Make a playlist that makes you want to move

Music that is between 125-140 beats per minute has been shown to be the most effective for working out. Pick fast-paced music with a strong beat that you can jam out to while you exercise.

  • Songs at 140 bpm include “Womanizer” by Britney Spears, “Beat It” by Michael Jackson, “Mr. Jones” by Counting Crows, and “OMG” by Usher.
  • Start listening to your playlist while you’re getting dressed to get you in the right frame of mind before your workout even starts.

Prioritize Time Management

Make it easy to succeed by prioritizing your time management. Think of the best time to workout based on your schedule. Set aside time on Sunday each week to plan the week ahead and book your training time like you would a doctor’s appointment. Then, ensure that your gear is ready to go: have your gym bag packed and in your car for an early morning workout or so you can stop on the way home from work.

It’s estimated that people spend more than two hours on social media each day. Track your time and evaluate how much you’re wasting before saying that you don’t have time to train. This can be an eye-opening exercise that realigns your priorities in a hurry.

Aim to work out 3 days per week

Setting a manageable goal, like exercising 3 times a week, makes it more likely that you’ll meet your goal, because you won’t feel discouraged if you miss a day.

  • When you are able to work out without feeling pressured, you might even find that you’re motivated to work out more often than your goal!
  • In general, you should do 150 minutes of cardio a week, and add resistance training on at least 2 days of the week.

Add both cardio and strength training to your routine

When you’re focusing on getting in shape, it’s important to balance endurance training, or cardio, with strength training exercises like lifting weights.

  • Some workouts will have both, like a well made Zumba workout or circuit training.
  • Combining resistance training and cardio is a great way to do both at once. Jump squats, burpees, and mountain climbers can be added into your cardio routine. Crossfit and circuit training are other options.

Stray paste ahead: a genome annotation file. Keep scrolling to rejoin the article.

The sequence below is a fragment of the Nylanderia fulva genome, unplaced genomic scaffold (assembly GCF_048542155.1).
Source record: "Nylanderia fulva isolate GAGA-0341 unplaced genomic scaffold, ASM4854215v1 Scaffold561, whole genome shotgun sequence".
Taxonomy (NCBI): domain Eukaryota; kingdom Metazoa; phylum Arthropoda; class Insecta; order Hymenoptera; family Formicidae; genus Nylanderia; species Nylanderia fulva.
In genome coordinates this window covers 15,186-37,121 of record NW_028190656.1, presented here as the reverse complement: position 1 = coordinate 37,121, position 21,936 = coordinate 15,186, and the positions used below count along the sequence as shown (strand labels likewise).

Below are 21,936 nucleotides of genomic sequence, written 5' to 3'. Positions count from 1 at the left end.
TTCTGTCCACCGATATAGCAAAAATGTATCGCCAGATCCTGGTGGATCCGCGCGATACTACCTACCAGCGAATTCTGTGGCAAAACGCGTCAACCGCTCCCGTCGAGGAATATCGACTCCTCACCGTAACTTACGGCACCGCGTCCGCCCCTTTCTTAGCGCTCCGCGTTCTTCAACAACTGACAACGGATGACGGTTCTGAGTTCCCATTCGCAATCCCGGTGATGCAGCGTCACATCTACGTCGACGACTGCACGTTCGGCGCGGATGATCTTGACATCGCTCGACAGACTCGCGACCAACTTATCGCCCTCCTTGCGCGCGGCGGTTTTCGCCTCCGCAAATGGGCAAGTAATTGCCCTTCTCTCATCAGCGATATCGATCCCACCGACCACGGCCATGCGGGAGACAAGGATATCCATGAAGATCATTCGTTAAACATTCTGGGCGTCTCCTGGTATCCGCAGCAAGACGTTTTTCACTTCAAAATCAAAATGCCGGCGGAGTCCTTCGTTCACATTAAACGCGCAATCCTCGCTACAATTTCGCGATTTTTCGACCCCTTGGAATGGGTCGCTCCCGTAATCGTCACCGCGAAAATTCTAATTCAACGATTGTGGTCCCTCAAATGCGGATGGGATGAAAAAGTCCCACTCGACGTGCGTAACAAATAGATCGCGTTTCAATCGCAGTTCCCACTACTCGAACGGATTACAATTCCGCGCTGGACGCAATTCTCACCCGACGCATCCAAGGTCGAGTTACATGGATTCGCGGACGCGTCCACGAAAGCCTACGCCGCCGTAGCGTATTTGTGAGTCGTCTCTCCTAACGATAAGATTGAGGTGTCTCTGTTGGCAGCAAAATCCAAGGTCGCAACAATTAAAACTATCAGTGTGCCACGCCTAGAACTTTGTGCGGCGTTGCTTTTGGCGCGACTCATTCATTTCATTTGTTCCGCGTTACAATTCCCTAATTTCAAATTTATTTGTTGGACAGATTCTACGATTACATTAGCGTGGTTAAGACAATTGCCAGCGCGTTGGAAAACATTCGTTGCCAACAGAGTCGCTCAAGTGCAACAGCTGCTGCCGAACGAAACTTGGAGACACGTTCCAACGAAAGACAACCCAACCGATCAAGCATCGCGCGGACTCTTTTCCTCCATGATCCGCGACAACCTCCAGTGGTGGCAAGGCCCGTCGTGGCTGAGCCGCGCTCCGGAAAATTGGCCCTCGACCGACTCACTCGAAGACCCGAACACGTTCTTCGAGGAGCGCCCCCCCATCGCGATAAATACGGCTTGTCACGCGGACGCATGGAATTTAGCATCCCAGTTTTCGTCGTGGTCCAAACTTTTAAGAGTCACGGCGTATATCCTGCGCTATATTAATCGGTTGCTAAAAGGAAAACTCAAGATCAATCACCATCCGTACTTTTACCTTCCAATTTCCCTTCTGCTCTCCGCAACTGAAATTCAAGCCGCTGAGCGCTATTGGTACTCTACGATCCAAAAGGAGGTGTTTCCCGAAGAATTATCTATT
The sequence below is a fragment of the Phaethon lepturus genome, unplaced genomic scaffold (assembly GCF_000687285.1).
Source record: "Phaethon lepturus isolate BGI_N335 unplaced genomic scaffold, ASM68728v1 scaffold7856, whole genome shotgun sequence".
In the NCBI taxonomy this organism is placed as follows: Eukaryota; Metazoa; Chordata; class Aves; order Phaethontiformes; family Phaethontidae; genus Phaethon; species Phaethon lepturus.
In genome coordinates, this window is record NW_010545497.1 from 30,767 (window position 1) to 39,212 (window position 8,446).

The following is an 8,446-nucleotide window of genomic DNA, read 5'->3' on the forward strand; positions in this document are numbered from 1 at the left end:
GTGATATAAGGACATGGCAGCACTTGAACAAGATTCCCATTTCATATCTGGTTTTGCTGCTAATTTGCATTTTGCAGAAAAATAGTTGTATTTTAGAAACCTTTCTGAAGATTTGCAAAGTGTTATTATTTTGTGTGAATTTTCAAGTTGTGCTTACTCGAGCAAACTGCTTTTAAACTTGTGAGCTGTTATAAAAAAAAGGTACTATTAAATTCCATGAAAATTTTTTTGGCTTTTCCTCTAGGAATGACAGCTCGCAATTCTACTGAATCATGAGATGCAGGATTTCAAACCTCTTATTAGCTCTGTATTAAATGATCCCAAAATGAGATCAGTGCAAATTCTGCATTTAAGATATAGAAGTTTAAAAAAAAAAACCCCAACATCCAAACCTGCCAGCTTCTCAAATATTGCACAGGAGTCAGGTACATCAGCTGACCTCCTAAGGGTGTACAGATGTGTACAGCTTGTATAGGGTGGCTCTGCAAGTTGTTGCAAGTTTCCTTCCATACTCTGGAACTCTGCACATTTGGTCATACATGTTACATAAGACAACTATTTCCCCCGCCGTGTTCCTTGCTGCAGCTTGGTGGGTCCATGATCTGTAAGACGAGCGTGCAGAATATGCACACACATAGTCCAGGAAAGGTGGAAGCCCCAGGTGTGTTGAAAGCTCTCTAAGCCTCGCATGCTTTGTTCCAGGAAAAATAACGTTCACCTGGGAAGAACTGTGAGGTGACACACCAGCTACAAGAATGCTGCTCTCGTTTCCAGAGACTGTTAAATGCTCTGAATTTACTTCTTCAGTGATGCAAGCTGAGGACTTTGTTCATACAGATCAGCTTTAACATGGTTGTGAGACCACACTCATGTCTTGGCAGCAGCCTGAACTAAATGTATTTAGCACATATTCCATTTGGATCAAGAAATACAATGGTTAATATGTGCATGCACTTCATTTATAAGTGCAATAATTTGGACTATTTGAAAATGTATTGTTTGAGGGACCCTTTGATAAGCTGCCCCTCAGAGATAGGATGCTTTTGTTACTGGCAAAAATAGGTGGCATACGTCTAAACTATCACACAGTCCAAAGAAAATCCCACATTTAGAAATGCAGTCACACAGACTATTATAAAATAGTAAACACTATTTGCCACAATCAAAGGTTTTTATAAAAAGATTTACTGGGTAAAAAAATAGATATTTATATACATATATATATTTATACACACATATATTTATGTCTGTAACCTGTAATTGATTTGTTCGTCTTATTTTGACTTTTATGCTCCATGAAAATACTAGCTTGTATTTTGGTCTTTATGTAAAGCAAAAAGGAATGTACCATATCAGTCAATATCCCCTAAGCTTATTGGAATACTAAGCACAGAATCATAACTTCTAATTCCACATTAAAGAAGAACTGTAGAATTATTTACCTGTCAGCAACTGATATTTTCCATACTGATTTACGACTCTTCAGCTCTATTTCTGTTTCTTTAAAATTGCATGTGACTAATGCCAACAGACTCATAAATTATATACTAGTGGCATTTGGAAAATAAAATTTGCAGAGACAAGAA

• Depending on your level of fitness, it’s perfectly OK to start with just one type of exercise. You might want to start by just walking, or a 15 minute strength workout you found on YouTube. Aim for a well balanced workout, but start wherever works for you.

Schedule your workout into your day

Life can get hectic, and you probably have a lot going on in your day. You plan meetings for work, doctors’ appointments, and even lunch with your friends, so make working out a priority by scheduling time for your workout.

  • Working out doesn’t have to take a lot of time out of your day. Schedule 20 minutes into your day 10 minutes for a high-intensity workout, and 10 minutes for a quick shower.

Start with short workouts that you’re likely to complete

Don’t try to force yourself to work out for an hour the very first time you exercise. Instead, start with small goals that you feel are manageable, like doing 10 jumping jacks and 10 push-ups.

  • The next day, try to increase the number to 15 of each, and add in 10 squats.

Set mini-goals during your workout

Spending 20 minutes on the treadmill might seem intimidating if you’re out of breath 2 minutes in. Instead of focusing on the big picture, tell yourself you can make it to 3 minutes, then 5, then 7.

  • If you need to, slow your pace during the workout so you can keep going and meet your goals.

Make bargains with yourself if you’re having trouble getting started

Sometimes the hardest part of working out is taking the first step. If you’re finding it hard to get started, try bargaining with yourself. Tell yourself you just have to put on your workout clothes, but you don’t have to do anything else.

  • After that, try telling yourself to just go outside and stretch, do your warm-up routine, or drive to the gym.

Find exercises you think are fun

Most people think of activities like running or lifting weights when they think of working out, but as long as you’re being active, you’re making yourself healthier. Find an activity you really love, like rock climbing, swimming, or dancing, and make that your workout.

  • Even just a quick dance party in your living room a couple of times a day can help you get in better shape!
  • Other examples of fun workouts might include Tai Chi, Zumba, parkour, or even joining an amateur sports team!

Switch up your exercises so you don’t get bored

If you do the exact same thing every day, whether it’s running around the block or doing the same workout video, you’ll start to get bored. You may stop seeing the same results once your body is used to the exercise, and this can affect your motivation. Try to change up your workout routine to keep challenging yourself.

  • You might want to run one day, lift weights another, and go swimming on the weekends